Blockchains becoming more important than data centers

Although Hydro-Québec has closed the door to the development of the blockchain industry, its importance is such that today it still requires twice as much electricity as the data center industry, according to a document filed with the Régie de l’énergie.

“This is the perfect example of the state-owned company’s lack of planning in dealing with the climate crisis,” reacts Jean-Pierre Finet, analyst at the Regroupement des organisms Environnemental en Énergie.

“Hydro-Québec has always had serious planning problems,” added Greenpeace Canada representative Patrick Bonin. It’s as if she never understood the urgency of decarbonization. This data shows us once again”

Twice as much for cryptos

The document submitted to the Régie de l’énergie entitled “Progress report 2023 of the supply plan 2023-2032” contains forecasts for electricity demand during peak periods in winter.

Based on its findings, Hydro estimates that the blockchain industry supporting cryptocurrencies required up to 287 MW of electricity at peak times in 2023. For comparison, data centers in Quebec required half as much, 137 MW.

While the demand of blockchains is limited to 287 MW for the coming years, the demand of data centers will continue to grow with their needs and the amounts of energy that Quebec grants them, explains Hydro-Québec owner and spokesman Maxence Hard-Lefebvre.

Remember that since the passage of Bill 2 in February, industrial projects have been subject to prior government scrutiny. Only projects that are considered the most promising or worthwhile will receive energy blocks.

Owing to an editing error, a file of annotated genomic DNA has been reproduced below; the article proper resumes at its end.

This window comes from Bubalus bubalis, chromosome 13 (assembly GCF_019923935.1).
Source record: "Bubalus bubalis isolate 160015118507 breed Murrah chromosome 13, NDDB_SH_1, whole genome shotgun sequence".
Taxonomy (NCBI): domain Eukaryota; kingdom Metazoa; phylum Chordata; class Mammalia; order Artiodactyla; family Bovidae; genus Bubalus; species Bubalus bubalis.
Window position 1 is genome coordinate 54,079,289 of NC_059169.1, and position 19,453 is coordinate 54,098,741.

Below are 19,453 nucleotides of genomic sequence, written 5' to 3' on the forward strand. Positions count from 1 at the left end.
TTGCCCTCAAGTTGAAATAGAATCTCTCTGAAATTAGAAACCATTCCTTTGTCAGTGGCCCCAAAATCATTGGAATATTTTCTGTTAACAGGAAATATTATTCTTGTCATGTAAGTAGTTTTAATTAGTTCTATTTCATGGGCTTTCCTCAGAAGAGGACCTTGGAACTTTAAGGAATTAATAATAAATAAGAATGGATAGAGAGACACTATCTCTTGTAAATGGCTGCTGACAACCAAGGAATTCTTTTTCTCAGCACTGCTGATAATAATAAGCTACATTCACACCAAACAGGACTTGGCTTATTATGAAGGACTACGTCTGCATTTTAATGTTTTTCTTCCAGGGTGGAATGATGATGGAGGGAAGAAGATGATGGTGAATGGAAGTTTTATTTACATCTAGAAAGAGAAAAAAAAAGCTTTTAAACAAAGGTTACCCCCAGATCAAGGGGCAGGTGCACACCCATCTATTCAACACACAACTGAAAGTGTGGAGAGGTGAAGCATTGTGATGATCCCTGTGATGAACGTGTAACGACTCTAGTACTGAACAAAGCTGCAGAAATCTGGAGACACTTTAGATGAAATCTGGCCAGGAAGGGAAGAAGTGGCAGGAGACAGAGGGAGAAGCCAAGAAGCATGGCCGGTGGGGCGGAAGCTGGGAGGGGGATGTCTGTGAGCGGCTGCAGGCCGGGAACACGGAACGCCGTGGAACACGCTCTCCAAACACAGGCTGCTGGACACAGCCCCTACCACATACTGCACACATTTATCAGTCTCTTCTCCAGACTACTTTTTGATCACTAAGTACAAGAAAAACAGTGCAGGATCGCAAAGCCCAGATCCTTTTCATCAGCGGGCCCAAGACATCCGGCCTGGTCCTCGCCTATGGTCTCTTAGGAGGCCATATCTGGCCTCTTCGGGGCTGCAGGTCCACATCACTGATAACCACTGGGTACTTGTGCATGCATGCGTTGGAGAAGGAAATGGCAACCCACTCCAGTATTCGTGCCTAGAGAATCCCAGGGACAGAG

Four more years

It will therefore have to wait at least four years, i.e. until 2027, before the electricity demand of data centers can exceed that of blockchains, as the forecast data on electricity demand prepared by Hydro-Québec shows.

This year (2027), data centers are expected to require up to 317 MW during winter peaks, the same level of power that greenhouse cultivation (vegetables and cannabis) will then require in the province.

From Hydro-Québec, Maxence Huard-Lefebvre says that despite the relative importance of the blockchain industry to its customers, the state-owned company has given itself the power to impose an interruption of services when peak demand increases in the winter.

Under certain conditions imposed on this industry, hydroelectric power can interrupt their electricity supply for up to 300 hours per year, depending on the needs of the province, without having to be compensated.

Pay for your mistakes

Quebec is now paying for years of recruiting blockchain companies and data centers to sell surplus electricity that Hydro thought was limitless, laments environmentalist and energy expert Jean-Pierre Finet.

At the time, he notes, Dave Rhéaume was one of the main people responsible for this crypto and data center race in Hydro-Québec. Dave Rhéaume is now vice president for integrated energy demand and risk planning at the state-owned company.

Shortly after the arrival of Michael Sabia at the helm of Hydro-Québec and the resignation of Sophie Brochu, Mr. Rhéaume was also given responsibility for customer experience, energy efficiency and pricing.

–With the contribution of Sylvain Larocque


2022 2023 2024 2025 2026 2027 2028 2029 2030
Blockchains 211 287 287 287 287 287 287 287 287
Data Center 127 137 153 172 244 317 389 462 532
greenhouses 186 203 236 269 286 317 343 352 368

Source: Hydro-Québec, 2023 Progress Report of the 2023-2032 Supply Plan, p. 21


2023 2035
Blockchains 2.1 2.2
Data center 1.0 4.8

Source: Hydro-Québec

Can you share information about this story?

Write to us or call us directly at 1 800-63SCOOP.